FDA Approves Bristol-Myers Squibb Late-Stage Breast Cancer Drug Ixempra

Armen Hareyan's picture

An FDA spokesperson on Tuesday said the agency approved Bristol-Myers Squibb'schemotherapy drug Ixempra for use as a breast cancer treatment forwomen who have not responded to other treatments, as well as for use incombination with Roche's chemotherapy drug Xeloda as late-stage breast cancer treatment, the Wall Street Journal reports.

The drug, known generically as ixabepilone, falls into a new class of drugs known as epothilones (Corbett Dooren, Wall Street Journal, 10/16). According to the Newark Star-Ledger,Ixempra aims to disrupt the formation of microtubules, the skeleton ofcancerous cells, and stop cancer cells from growing and dividing(Jordon, Newark Star-Ledger, 10/17).


Clinical Trials, Reaction

FDA's approval was based on two clinical trials that evaluated the drugalone and in combination with Xeloda among 878 women with spreading orlocally advanced breast cancer, the AP/CNNMoney.comreports (AP/CNNMoney.com, 10/16). In a study that evaluated the drug incombination with Xeloda, progression-free survival was 5.8 months amongwomen taking the combination therapy, compared with 4.2 months in theXeloda-only group. About 23% of patients taking the combination therapyexperienced neuropathy, compared while none of the patients experiencedthe condition in the Xeloda-only group (Wall Street Journal, 10/16). According to Reuters, the two trials are expected to determine by 2008 whether the drug extends survival rates.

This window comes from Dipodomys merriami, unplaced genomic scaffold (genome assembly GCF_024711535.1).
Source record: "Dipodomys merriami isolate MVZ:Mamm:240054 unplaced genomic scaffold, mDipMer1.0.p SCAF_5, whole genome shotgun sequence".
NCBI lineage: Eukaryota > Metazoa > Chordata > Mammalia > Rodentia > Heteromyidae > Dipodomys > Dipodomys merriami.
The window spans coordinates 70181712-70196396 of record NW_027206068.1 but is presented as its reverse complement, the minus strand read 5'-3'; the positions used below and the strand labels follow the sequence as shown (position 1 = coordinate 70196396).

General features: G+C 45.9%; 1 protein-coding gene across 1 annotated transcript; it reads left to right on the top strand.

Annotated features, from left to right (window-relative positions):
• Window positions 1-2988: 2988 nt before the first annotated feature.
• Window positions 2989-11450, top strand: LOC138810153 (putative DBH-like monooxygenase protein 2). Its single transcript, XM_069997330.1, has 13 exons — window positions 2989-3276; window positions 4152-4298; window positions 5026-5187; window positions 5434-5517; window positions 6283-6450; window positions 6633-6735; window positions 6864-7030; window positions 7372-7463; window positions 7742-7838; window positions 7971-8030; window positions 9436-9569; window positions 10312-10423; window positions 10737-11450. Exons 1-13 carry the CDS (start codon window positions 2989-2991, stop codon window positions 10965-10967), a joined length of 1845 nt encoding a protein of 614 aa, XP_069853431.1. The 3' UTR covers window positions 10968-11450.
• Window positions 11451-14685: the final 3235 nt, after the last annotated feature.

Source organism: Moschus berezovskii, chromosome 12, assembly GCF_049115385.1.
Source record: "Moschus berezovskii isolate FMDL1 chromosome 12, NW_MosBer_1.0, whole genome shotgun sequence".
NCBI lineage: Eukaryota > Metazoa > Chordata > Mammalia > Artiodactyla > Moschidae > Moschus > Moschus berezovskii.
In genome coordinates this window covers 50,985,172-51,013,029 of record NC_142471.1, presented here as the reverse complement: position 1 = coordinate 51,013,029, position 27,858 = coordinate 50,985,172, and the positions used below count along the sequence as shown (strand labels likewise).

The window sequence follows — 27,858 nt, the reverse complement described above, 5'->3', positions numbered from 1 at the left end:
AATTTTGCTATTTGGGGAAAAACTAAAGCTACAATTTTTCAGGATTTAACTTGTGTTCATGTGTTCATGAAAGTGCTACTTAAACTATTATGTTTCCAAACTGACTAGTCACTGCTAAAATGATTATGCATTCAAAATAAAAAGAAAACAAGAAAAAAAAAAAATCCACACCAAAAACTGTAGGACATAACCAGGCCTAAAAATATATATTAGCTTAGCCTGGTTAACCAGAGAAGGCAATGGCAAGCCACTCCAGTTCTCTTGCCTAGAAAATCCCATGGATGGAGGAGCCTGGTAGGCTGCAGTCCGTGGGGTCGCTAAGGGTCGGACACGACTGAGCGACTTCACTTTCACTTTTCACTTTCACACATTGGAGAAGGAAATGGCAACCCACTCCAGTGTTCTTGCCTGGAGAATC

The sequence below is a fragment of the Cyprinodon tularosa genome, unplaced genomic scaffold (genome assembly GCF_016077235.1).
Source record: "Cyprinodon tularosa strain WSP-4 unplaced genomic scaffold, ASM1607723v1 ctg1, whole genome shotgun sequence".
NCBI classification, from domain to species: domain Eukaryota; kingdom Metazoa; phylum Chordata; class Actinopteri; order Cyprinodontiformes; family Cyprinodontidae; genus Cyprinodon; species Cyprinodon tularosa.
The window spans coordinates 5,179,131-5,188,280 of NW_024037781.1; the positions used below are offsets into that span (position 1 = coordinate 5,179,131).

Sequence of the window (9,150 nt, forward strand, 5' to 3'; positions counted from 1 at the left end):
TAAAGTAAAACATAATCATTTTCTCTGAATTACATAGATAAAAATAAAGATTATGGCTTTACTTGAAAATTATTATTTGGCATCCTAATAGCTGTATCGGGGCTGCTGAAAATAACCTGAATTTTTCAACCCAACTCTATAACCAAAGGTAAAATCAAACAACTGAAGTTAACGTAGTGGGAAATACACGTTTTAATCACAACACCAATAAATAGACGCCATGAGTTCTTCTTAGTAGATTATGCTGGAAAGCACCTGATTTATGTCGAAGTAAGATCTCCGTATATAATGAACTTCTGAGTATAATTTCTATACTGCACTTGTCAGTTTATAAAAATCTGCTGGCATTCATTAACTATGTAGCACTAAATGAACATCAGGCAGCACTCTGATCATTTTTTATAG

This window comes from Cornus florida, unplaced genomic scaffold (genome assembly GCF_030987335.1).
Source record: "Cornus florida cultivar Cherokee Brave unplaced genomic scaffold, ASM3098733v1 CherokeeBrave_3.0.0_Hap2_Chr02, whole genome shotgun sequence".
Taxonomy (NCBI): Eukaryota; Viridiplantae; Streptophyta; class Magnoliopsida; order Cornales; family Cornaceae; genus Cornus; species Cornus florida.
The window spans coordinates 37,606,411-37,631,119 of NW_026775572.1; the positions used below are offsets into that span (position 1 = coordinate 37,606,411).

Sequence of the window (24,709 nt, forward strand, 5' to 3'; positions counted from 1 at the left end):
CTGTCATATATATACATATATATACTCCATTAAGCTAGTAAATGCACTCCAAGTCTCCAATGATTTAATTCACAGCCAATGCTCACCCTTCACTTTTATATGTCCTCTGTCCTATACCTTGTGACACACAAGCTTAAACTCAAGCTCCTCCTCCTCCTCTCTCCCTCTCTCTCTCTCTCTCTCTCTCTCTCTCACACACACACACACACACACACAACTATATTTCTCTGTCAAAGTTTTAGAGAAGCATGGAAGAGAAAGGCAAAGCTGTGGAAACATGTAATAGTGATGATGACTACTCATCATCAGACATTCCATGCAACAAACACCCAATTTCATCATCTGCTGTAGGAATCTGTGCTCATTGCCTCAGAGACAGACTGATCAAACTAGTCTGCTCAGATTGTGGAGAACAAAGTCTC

Potentialside effects of the drug include bone marrow suppression, constipation,nausea, vomiting, muscle and joint pain, fatigue and weakness, andtingling or numbness in the hands and feet, FDA spokespersonChristopher DiFrancesco said (Richwine, Reuters, 10/16).BMS said it will make Ixempra available within days (AP/CNNMoney.com,10/16). Robert LaCaze, BMS' vice president for oncology marketing inthe U.S., said a course of Ixempra treatments will be priced between$18,000 and $23,000.

Linda Vahdat -- associate professor of clinical medicine at Weill Cornell Medical Collegewho was involved in the drug's trials -- said, "The approval of Ixemprameans that we now have an important new option for patients withmetastatic breast cancer who have rapidly progressed through currentlyapproved chemotherapies." An estimated 160,000 women in the U.S. arediagnosed with breast cancer annually, and about 40,000 die despitetreatment with current drugs, the Star-Ledger reports (Newark Star-Ledger, 10/17).

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